For the last two years, my students at the two seminaries where I taught addressed me as “Ma.” For a while, I thought the term was short for “Ma’am,” since male teachers were often addressed as “Sir,” or “Prof.”  As time passed, however, I realized it was a more personal, endearing, but complicated short form for, “Mother.”


Mothers in Nigeria are almost universally highly regarded, respected, and revered. Once a woman has given birth to children, raised them, and has a few (or many!) gray hairs, she has earned respect and even a right to be listened to – even outside of the family context where she traditionally reigns. Being addressed as “Ma,” in this sense, is an honour and a natural extension of what the students saw as my role – as an older person and as a mother. Perhaps the subject matter I taught also encouraged this sort of connection. Mothers, after all, are considered the key trainers of children, inculcating the moral and ethical values of the society in their offspring. Peace studies focuses on how relationships work and its foundational value is that peace and non-violence are social goods.


In contrast, women in Nigeria have a deeply paradoxical experience. On the one hand, several have achieved political acclaim. The Finance Minister in the last federal government was a woman. There are many women who are professors, principals, doctors, teachers, lawyers…though there are few female leaders in religious institutions. On the other hand, women are also marginalized. While almost 70% of men in Nigeria can read and write, just under half of the women can – representing a 20% gap in literacy rates.[1] 70% of those living below the poverty line in Nigeria are women.[2] “Nigeria has one of the highest maternal mortality rates [in the world]…. [E]very 10 minutes, a woman dies from pregnancy related complications.”[3] Though difficult to document, a 2008 study suggests that 28% of Nigerian women have experienced physical violence.[4] There are estimates that 12,000 women have been raped by Boko Haram.[5]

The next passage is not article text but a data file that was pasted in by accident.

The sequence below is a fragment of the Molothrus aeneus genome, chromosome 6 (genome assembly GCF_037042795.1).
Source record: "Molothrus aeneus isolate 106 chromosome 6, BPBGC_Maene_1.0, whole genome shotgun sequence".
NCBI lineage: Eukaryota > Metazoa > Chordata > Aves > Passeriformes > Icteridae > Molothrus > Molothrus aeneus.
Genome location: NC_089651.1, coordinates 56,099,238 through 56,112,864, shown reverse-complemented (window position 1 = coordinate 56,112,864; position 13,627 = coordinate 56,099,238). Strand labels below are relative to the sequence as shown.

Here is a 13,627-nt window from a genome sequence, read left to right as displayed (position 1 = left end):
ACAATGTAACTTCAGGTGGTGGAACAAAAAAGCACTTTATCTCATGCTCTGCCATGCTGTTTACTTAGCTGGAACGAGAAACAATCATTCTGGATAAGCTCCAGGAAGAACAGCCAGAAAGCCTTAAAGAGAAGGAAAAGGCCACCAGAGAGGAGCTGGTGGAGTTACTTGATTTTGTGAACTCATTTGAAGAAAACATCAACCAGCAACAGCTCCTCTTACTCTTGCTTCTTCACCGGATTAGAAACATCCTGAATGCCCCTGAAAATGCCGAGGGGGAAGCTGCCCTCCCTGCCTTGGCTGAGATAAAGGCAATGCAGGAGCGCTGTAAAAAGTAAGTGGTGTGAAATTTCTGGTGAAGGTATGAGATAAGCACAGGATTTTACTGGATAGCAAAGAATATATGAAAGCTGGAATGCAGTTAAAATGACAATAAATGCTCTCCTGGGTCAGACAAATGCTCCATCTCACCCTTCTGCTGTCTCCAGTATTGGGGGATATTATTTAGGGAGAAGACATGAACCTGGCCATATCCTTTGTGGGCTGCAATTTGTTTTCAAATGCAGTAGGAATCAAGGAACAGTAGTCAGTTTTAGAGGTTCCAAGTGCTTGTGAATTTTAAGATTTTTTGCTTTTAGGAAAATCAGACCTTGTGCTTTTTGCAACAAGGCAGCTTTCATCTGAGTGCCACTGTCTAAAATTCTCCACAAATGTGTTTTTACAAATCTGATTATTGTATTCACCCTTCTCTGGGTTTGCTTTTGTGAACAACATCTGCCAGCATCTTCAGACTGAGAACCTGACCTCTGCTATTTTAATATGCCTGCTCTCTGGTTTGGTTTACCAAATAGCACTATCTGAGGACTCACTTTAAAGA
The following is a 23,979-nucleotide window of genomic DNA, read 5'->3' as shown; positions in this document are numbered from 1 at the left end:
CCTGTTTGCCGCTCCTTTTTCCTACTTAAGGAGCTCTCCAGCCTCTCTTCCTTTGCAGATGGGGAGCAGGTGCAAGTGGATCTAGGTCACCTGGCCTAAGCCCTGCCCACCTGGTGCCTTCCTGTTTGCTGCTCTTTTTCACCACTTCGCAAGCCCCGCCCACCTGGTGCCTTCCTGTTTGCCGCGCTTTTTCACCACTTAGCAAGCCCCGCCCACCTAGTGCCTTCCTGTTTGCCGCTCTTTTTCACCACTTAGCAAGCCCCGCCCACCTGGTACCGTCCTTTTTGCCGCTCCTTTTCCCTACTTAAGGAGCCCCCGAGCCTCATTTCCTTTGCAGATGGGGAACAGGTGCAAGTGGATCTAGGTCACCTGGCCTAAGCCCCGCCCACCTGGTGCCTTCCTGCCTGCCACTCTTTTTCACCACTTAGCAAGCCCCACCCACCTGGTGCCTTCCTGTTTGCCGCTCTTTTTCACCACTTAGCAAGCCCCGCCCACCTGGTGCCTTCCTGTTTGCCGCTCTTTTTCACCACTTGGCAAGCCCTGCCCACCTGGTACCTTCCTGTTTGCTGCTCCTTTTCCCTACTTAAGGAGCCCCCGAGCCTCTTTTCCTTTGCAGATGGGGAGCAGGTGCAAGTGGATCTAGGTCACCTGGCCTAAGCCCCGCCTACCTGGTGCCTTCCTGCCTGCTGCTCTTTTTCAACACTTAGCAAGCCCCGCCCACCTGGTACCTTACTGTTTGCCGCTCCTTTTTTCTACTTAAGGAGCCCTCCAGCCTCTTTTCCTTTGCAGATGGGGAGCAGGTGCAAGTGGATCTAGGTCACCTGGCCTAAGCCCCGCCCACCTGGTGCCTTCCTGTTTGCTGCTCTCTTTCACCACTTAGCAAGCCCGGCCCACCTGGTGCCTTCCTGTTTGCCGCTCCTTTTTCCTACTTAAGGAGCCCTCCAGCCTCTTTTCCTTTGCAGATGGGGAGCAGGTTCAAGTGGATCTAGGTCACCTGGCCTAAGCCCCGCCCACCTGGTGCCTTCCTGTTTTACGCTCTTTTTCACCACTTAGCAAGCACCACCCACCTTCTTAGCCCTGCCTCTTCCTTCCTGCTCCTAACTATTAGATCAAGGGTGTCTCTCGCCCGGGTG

Grappling with what I perceive as contradictory experiences of mothers vs. women in Nigeria is a knot I cannot untie. My Nigerian female friends value their role as mothers and home makers and use their age as an advantage that forms a platform from which they advocate for the political and social change they require, even if they are also professional women.


Meanwhile, I contemplate returning to doing some university teaching in Canada. What has given me authority and esteem here – motherhood and age – I expect will mean little there. Perhaps these aspects of my identity may even be considered a detriment. Feminism in the west has made it more possible for women to garner respect based on their knowledge, skills, and experience and we are, at least officially, evaluated on the same grid as men. I wouldn’t want it any other way either and will continue to struggle with others against the “white, male, heterosexual” power norms.


Still, as traditional as it may sound, I expect to feel a level of sadness that two important aspects of Who I Am may mean little, or be considered secondary qualities. While a term like “motherhood” is being redefined and its use is not always politically correct, I believe there is much that I have to offer from my experience as a parent and mentor.  As an older woman with almost white hair, I know that 50+ years of life and work in four countries and two continents has formed in me some “old-fashioned wisdom”. While knowledge and information are valuable, they are incomplete if not integrated with insight, judgement, and foresight borne of experience.


So when I enter the classroom next September, I don’t want Canadian students to call me “Ma” – not at all.  But I do hope I earn their respect – not just for the rigor of the presented subject matter, but also for wisdom and guidance.


[1] “Nigeria,” CIA The World Fact Book, (18 May, 2015), https://www.cia.gov/library/publications/resources/the-world-factbook/geos/ni.html, accessed 7 June, 2015.

[2] Agabus Pwanagba, “70% of Nigerian women are living below poverty line – Minister,” Daily Post (13 July, 2013), http://dailypost.ng/2013/07/13/70-of-nigerian-women-are-living-below-poverty-line-minister/, accessed 7 June, 2015.

[3] Ibid.

[4] “Research and Statistics,” Domestic Violence and Abuse Resource Centre, Centre for Health Ethics Law and Development, CHELD, http://domesticviolence.com.ng/research-statistics/, accessed 7 June, 2015/